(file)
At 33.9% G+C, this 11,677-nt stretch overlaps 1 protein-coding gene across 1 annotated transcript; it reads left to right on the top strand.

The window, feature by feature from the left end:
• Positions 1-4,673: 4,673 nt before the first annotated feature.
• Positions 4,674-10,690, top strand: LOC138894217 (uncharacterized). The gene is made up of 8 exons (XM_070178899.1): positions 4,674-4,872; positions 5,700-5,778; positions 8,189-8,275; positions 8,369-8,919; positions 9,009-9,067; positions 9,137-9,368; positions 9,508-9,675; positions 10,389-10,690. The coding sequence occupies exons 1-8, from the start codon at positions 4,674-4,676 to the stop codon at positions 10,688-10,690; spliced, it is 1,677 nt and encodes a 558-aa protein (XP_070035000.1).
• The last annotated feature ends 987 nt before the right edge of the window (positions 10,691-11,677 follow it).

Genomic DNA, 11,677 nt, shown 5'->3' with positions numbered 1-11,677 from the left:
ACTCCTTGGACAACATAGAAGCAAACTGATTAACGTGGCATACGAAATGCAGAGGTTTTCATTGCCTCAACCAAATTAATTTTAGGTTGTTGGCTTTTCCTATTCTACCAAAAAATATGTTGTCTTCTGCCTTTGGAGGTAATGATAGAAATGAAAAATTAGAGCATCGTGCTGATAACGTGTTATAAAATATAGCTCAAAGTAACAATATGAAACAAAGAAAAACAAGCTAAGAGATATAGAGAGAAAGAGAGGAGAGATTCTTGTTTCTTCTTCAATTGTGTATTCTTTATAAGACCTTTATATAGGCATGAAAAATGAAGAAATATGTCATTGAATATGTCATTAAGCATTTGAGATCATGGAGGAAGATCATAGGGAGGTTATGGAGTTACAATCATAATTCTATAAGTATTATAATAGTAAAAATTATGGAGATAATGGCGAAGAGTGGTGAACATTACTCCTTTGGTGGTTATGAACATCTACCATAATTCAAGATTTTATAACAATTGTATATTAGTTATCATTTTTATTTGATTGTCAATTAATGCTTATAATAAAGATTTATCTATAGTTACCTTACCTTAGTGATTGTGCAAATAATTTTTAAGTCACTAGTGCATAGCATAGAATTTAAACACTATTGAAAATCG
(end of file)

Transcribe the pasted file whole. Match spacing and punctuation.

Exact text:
At 33.9% G+C, this 11,677-nt stretch overlaps 1 protein-coding gene across 1 annotated transcript; it reads left to right on the top strand.

The window, feature by feature from the left end:
• Positions 1-4,673: 4,673 nt before the first annotated feature.
• Positions 4,674-10,690, top strand: LOC138894217 (uncharacterized). The gene is made up of 8 exons (XM_070178899.1): positions 4,674-4,872; positions 5,700-5,778; positions 8,189-8,275; positions 8,369-8,919; positions 9,009-9,067; positions 9,137-9,368; positions 9,508-9,675; positions 10,389-10,690. The coding sequence occupies exons 1-8, from the start codon at positions 4,674-4,676 to the stop codon at positions 10,688-10,690; spliced, it is 1,677 nt and encodes a 558-aa protein (XP_070035000.1).
• The last annotated feature ends 987 nt before the right edge of the window (positions 10,691-11,677 follow it).

Genomic DNA, 11,677 nt, shown 5'->3' with positions numbered 1-11,677 from the left:
ACTCCTTGGACAACATAGAAGCAAACTGATTAACGTGGCATACGAAATGCAGAGGTTTTCATTGCCTCAACCAAATTAATTTTAGGTTGTTGGCTTTTCCTATTCTACCAAAAAATATGTTGTCTTCTGCCTTTGGAGGTAATGATAGAAATGAAAAATTAGAGCATCGTGCTGATAACGTGTTATAAAATATAGCTCAAAGTAACAATATGAAACAAAGAAAAACAAGCTAAGAGATATAGAGAGAAAGAGAGGAGAGATTCTTGTTTCTTCTTCAATTGTGTATTCTTTATAAGACCTTTATATAGGCATGAAAAATGAAGAAATATGTCATTGAATATGTCATTAAGCATTTGAGATCATGGAGGAAGATCATAGGGAGGTTATGGAGTTACAATCATAATTCTATAAGTATTATAATAGTAAAAATTATGGAGATAATGGCGAAGAGTGGTGAACATTACTCCTTTGGTGGTTATGAACATCTACCATAATTCAAGATTTTATAACAATTGTATATTAGTTATCATTTTTATTTGATTGTCAATTAATGCTTATAATAAAGATTTATCTATAGTTACCTTACCTTAGTGATTGTGCAAATAATTTTTAAGTCACTAGTGCATAGCATAGAATTTAAACACTATTGAAAATCG